LONDON — British, Dutch and German authorities urged their nationals to leave the eastern Libyan city of Benghazi on Thursday, citing a specific and imminent threat to Westerners days after a deadly attack by Islamist militants in neighboring Algeria.
Britain's Foreign Office declined to give details of the nature of the threat, but has warned in the past of the long reach of al-Qaida in the Islamic Maghreb — AQIM — the North African wing of al-Qaida.
The Netherlands and Germany have also urged their citizens to leave Benghazi.
Dutch Foreign Ministry spokesman Thijs van Son said there are four Dutch citizens registered as being in Benghazi, and possibly two more. The German Foreign Ministry declined to give any further details to explain its warning.
At least 38 hostages were killed in an attack on the remote In Amenas gas complex in Algeria, about 100 kilometers (60 miles) from the Libyan border. French forces are also fighting Islamist rebels in Mali.
"We are now aware of a specific and imminent threat to Westerners in Benghazi, and urge any British nationals who remain there against our advice to leave immediately," the Foreign Office said in a statement.
Few Westerners are believed to be in Benghazi — which has experienced a wave of violence targeting foreign diplomats, military, and police officers, including an attack in September that killed the U.S. ambassador and three other Americans.
A spokeswoman for the British embassy in Tripoli said the number of British nationals in Benghazi was small, but could not comment on specific numbers.
Last week Italy suspended activity at its Benghazi consulate and withdrew staff after a gun attack on its consul.
Coupled with the Algeria hostage crisis — a plan believed to have been conceived in Mali — Western governments are now on high alert.
"The situation in Cyrenaica [eastern Libya] is not just worrying, it is incredibly worrying. Everybody is on alert," a Western diplomat said. "But in light of the events recently [in Algeria and Mali], this could be a precautionary measure."
Saad al-Saitim, deputy head of the Benghazi Local Council, said the warning was a setback, inciting "more fear at a time when people need to stand with us."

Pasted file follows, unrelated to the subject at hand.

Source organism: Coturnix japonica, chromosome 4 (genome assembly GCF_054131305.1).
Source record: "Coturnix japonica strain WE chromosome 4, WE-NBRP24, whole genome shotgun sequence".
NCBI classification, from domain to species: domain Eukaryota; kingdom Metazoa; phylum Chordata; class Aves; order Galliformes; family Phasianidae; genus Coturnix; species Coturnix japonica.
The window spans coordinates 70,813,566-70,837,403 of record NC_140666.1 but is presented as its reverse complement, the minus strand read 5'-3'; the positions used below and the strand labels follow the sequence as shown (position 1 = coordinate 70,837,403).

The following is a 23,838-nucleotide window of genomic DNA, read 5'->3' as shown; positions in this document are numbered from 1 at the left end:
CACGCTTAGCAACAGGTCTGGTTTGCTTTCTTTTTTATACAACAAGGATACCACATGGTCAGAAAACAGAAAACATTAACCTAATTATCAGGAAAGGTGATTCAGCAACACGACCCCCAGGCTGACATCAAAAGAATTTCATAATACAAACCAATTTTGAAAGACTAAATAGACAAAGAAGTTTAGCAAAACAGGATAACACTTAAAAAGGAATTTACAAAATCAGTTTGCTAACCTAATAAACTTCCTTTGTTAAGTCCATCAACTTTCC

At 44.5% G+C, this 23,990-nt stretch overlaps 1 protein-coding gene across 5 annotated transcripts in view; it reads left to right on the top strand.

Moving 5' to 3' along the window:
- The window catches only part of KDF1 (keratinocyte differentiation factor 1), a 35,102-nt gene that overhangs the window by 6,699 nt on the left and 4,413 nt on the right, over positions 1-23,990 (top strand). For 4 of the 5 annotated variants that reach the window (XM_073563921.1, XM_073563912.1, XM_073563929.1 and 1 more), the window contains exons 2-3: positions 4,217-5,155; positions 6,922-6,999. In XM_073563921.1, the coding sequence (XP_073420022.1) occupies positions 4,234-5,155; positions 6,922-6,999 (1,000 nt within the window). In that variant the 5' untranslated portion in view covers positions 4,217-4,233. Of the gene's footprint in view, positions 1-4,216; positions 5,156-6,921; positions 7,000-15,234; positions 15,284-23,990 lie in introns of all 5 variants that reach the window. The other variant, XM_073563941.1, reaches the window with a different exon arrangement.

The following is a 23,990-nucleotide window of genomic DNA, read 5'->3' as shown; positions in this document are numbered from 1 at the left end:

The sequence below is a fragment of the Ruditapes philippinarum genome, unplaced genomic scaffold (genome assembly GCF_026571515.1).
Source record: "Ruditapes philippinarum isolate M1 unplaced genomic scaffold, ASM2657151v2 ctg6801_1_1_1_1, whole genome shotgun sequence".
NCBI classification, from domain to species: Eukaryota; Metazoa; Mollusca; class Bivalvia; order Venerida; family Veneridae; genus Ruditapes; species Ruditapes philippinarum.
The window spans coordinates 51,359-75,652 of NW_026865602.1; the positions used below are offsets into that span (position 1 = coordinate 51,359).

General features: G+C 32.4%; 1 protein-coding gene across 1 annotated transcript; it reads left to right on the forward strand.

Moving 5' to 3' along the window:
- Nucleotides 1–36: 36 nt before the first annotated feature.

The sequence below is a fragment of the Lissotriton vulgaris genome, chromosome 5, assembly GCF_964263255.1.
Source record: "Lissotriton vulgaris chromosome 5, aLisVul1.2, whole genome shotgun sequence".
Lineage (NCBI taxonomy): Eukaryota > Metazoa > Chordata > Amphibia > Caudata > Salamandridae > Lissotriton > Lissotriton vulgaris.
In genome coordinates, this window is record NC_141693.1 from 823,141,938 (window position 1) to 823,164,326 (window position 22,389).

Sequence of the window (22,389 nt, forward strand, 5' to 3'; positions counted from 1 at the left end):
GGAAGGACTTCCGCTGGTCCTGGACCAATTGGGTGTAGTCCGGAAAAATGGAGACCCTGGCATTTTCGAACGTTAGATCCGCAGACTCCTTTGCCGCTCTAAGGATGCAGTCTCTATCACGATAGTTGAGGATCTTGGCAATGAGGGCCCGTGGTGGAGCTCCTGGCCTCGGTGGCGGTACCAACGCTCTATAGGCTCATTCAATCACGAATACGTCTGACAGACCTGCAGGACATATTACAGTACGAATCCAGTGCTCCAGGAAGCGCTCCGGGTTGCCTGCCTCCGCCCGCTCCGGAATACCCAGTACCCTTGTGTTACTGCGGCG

"Following the Mali events, foreigners are worried and are taking precautionary steps. Benghazi hardly has any foreigners at the moment and few foreign consulates," he said.
British Airways said it would continue operating flights to the Libyan capital Tripoli. The airline operates three flights a week between London's Heathrow airport and Tripoli. Its next flight to Libya is scheduled for Sunday.
The eastern city of Benghazi was the cradle of the 2011 revolution that toppled former dictator Moammar Gadhafi, and Libya has been awash with weapons since then, its shaky nascent institutions struggling to rein in armed groups.
Benghazi in particular has been the scene of power struggles between various armed Islamist factions. U.S. intelligence officials say Islamist militants with ties to al-Qaida affiliates were most likely involved in the deadly Sept. 11 assault on the U.S. mission in the city, Libya's second biggest.
While Britain's move may be only precautionary, it is unlikely to inspire confidence in a country keen to attract foreign cash and developers for its oil fields and other sectors after years of chronic under-investment and war.
The bulk of Libya's oil wealth, around 80 percent, is located in the east of the country but the oil installations are far from Benghazi and oil is not piped through there.
Giuma Attaigha, deputy leader of the ruling general national congress, told Reuters Libya must make foreigners feel safe.
"This statement is a cause of concern and we hope it is just precautionary because it is the right of any country to take care of its people when it feels that they are in danger," he said.
"This forces all of us, starting with the security forces in the interior ministry, to take all necessary steps and quickly to make the foreigners feel safe and to protect citizens in Benghazi against terrorism."
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